Friday, 30 October 2009

OK, I will do pumpkins. But stop it with the Haribo.

I hate Halloween. I do not know what it is for, except as a useful commercial enterprise for that lean period before Christmas. You know, that happy end-of-year time when people lose their reason and ability to count, like you need reminding every second of every day how many minutes to go before you are declared bankrupt.

And of course, like every other miserable antisocial parent in the UK, because it is Halloween and that is such FUN I have to slap a grin round my cheeks and pretend my life is now complete and yes, why don't you wrap me in bandages and bury me in the garden because that will make the day for you so much more FUN.

Of course, because we home educate, that means we are going to have a fantastic time. Better than a hundred million fantastic times rolled into one, because Halloween is not only such FUN, I have to make every one of our damned learning experiences FUN at well and this is an opportunity to make more educational FUN out of a damn learning experience than we ever thought possible.

But forget about the trick or treating. I draw the line there. Did we suck that one up from the USA? I swear before three years ago I never heard of that. And I am so peeved that I didn't think of it. I could have made a fortune in protection money and settled a few local scores properly. Like sending my kids off into the dark and stormy dimly lit street dressed as vampires to threaten Mr Arse that if he doesn't hand over the Haribos they'll slash his car tyres and shovel shit through his letter box. That sounds like a fine tradition worthy of Smalltown. I could start that.

Oh if only Halloween could stop there. There's yet the bloody pumpkin.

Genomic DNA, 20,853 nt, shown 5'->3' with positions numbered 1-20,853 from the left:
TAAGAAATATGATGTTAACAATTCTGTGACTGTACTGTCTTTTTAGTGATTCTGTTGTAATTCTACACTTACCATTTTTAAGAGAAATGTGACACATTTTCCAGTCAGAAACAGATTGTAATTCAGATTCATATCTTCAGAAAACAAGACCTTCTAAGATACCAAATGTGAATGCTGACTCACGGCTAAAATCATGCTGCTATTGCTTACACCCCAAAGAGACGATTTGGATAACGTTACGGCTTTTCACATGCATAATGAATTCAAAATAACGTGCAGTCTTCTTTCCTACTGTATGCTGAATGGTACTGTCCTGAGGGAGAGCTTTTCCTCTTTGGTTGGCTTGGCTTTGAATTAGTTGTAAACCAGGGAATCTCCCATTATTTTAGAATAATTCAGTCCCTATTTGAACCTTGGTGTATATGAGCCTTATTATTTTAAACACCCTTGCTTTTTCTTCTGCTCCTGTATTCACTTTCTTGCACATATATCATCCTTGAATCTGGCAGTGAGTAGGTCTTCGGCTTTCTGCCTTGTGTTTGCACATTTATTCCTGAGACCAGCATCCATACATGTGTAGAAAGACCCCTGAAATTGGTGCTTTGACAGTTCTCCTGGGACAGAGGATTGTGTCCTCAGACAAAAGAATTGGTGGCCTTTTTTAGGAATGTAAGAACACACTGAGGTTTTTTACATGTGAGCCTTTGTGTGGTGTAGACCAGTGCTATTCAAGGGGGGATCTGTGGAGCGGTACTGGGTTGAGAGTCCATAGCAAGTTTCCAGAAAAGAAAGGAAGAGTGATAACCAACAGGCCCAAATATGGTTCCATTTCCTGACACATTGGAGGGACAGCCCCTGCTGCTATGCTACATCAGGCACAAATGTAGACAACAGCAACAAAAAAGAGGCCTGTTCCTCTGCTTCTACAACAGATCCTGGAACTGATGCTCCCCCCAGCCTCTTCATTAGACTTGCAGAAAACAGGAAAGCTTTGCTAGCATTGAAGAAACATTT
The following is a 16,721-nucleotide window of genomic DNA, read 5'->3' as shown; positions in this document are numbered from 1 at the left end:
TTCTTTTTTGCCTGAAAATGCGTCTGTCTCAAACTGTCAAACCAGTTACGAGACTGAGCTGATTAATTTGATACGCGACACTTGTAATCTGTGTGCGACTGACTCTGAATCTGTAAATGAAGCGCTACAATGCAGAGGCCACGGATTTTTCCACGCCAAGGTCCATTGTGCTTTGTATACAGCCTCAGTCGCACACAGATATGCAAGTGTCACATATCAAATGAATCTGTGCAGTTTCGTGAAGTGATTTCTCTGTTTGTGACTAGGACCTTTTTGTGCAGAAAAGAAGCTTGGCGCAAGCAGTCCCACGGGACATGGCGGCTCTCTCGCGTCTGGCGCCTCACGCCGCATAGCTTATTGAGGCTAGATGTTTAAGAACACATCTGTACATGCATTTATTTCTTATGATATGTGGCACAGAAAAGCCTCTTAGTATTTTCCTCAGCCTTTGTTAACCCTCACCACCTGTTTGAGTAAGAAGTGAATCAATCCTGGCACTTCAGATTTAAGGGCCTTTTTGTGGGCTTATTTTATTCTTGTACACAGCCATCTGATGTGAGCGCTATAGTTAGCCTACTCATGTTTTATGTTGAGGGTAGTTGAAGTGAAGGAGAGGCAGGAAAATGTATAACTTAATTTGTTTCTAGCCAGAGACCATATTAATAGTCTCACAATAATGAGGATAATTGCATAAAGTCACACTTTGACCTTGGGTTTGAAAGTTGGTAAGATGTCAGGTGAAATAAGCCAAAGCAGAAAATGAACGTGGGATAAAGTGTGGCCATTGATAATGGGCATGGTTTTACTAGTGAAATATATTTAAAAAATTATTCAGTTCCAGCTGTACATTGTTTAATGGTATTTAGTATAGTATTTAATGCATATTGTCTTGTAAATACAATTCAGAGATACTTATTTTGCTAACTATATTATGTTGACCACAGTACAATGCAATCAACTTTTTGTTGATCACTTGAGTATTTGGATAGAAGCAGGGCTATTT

Who ever saw a damn pumpkin like these great orange globules until a few years ago? Now we all have to dance round the sodding bonfire cavorting with pumpkins like they've been doing this in Berkshire since the time of Henry II.

OK, maybe they have down there, but the pumpkin carving might push me over the edge. It is the first reason why I am so sharp on my wits, heels and telephone dialling finger today. I see there is a community arts event down the road in which you can carve your own pumpkin and then go off to the spooky night Halloween party with a torch to scare yourself witless, find all the spooky creepy carved Halloween faces, and fall into a ditch. Sounds fantastic.

Shark is dead keen and within ten seconds of me mentioning this opportunity, she is bounding off the walls, fully dressed and ready to go.

She knows the difference between promise and action. I promised faithfully, really cross my heart and hope to die, that I would carve that pumpkin. The same one that two weeks passed by and it started to corrode from its own fermenting acid and was sat in a pool of slime that looked like pumpkin piss. It stank something rotten, which only increased my reluctance to go near it, even though I knew, I really did, that from this point it wasn't going to get any better.

I still left it for three more days. I couldn't pick it up. All the flesh had rotted away and it was only kept in some sort of round shape due to the near-exploding pressure of the internal compressed gas created by its own rotted guts.

Two weeks after Halloween had been and gone, the only answer was a face mask, a bin liner lowered over the pumpkin from hell, and a shovel, to scrape the dead and diseased item off the worksurface. Two years later I can still see the stains.